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Science Infographics Breakdown STEM Subjects as Visual Maps

Science Infographics Breakdown STEM Subjects as Visual Maps
Click to enlarge It's often easy to get stuck into a narrow view of what a particular field of study entails, but as Dominic Walliman reveals in his impressive science infographics, there's much more than meets the eye when thinking of particular STEM subjects. Walliman demonstrates the diversity and complexity of biology, chemistry, computer science, physics, and mathematics in visual maps that explore the breadth of each field. Walliman, who also created animated videos exploring his science infographics, manages to pack all the shades of each complex field on one page. For instance, the Map of Mathematics travels from the origins and foundations of the field to the differences between pure mathematics and applied mathematics. Likewise, chemistry is divided between rules and different sub-topics like biochemistry and inorganic chemistry, with fun illustrations to clearly show what falls underneath each area. Dominic Walliman: YouTube | Flickr h/t: [Open Culture] Related Articles:

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Conformal Projections <br /><table class="warning" summary=""><tr><td><h2 class="warning">JavaScript Is Not Available</h2><table summary=""><tr><td><img src="../../StockImg/warning36.png" alt=""></td><td>&nbsp;</td><td><em>Since JavaScript is disabled or not supported in your browser, some or all maps in this page will not be displayed.</em></td></tr></table></td></tr></table><br /> Introduction A hypothetical map projection faithfully reproducing all features of the original sphere would be perfectly equidistant, i.e., distances between every two points would keep the same ratio on both map and sphere; therefore, all shapes would also be preserved. On a flat map this property is simply not possible, as easily seen at points at the map's edge.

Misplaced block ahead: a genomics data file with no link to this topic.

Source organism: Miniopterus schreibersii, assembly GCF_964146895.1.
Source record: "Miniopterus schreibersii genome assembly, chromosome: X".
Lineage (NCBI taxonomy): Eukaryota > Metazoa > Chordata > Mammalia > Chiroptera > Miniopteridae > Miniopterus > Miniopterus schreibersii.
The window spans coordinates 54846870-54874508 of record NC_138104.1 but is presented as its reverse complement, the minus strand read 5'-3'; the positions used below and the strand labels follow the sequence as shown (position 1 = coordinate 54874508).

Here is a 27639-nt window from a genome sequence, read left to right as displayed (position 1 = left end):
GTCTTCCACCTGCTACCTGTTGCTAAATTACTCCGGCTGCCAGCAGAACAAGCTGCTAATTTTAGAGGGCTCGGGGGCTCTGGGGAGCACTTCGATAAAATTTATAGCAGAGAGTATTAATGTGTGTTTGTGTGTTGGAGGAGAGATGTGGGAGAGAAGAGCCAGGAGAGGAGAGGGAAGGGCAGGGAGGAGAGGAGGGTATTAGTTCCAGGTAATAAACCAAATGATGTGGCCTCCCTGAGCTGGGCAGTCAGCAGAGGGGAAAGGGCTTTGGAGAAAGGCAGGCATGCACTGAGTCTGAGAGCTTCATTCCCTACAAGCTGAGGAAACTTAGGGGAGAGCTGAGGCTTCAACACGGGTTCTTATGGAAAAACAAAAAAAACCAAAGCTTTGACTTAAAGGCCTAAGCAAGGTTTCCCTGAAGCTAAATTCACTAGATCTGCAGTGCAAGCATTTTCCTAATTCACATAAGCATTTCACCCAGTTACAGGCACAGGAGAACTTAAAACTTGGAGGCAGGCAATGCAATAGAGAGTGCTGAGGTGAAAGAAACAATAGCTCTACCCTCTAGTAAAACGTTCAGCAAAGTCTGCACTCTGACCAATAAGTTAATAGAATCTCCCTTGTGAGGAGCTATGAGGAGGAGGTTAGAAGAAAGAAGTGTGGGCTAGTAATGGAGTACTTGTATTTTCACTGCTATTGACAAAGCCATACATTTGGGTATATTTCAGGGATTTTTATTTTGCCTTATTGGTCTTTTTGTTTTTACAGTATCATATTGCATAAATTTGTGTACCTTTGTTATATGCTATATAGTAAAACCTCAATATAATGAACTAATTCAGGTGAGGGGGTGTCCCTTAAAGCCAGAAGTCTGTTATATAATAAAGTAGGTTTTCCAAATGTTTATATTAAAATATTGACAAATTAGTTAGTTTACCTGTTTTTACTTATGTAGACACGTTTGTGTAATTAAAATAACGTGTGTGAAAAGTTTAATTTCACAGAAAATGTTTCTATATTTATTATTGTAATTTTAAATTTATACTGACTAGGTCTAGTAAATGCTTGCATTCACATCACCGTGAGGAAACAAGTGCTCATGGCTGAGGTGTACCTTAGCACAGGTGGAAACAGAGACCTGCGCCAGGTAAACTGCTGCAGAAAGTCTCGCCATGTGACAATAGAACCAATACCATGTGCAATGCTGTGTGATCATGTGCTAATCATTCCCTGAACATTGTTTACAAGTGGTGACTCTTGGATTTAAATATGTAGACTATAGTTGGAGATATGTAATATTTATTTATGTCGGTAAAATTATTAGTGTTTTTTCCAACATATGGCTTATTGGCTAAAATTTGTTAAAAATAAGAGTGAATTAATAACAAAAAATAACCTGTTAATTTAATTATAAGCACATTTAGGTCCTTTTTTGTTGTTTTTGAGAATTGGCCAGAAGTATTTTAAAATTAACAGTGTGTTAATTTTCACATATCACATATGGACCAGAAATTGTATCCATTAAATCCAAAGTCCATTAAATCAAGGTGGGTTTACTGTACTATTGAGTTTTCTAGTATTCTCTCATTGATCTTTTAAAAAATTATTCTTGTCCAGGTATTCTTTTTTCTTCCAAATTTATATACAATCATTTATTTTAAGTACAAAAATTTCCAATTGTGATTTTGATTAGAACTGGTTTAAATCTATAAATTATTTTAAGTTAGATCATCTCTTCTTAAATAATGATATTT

There's No Scientific Basis for Race—It's a Made-Up Label This story is part of The Race Issue, a special issue of National Geographic that explores how race defines, separates, and unites us. In the first half of the 19th century, one of America’s most prominent scientists was a doctor named Samuel Morton. Morton lived in Philadelphia, and he collected skulls. He wasn’t choosy about his suppliers. He accepted skulls scavenged from battlefields and snatched from catacombs. One of his most famous craniums belonged to an Irishman who’d been sent as a convict to Tasmania (and ultimately hanged for killing and eating other convicts).

The book that fights sexism with science When young men and women come up against sexist stereotypes masquerading as science, Angela Saini wants them to be armed with the facts. “I call my book ammunition,” she says of her 288-page prize-winning work Inferior: The True Power of Women and the Science that Shows It. “There are people out there who insist that somehow the inequalities we see in society are not just because of historic discrimination, but also because of biology – the idea that there are factors within us that will cause men or women to be better at some things than others.” She wrote Inferior to demonstrate that “actually, science doesn’t support that point of view. I think it’s important we understand these scientific facts. We need that ammunition to counter the weird mistruths that are circulating within and outside science about sex difference”.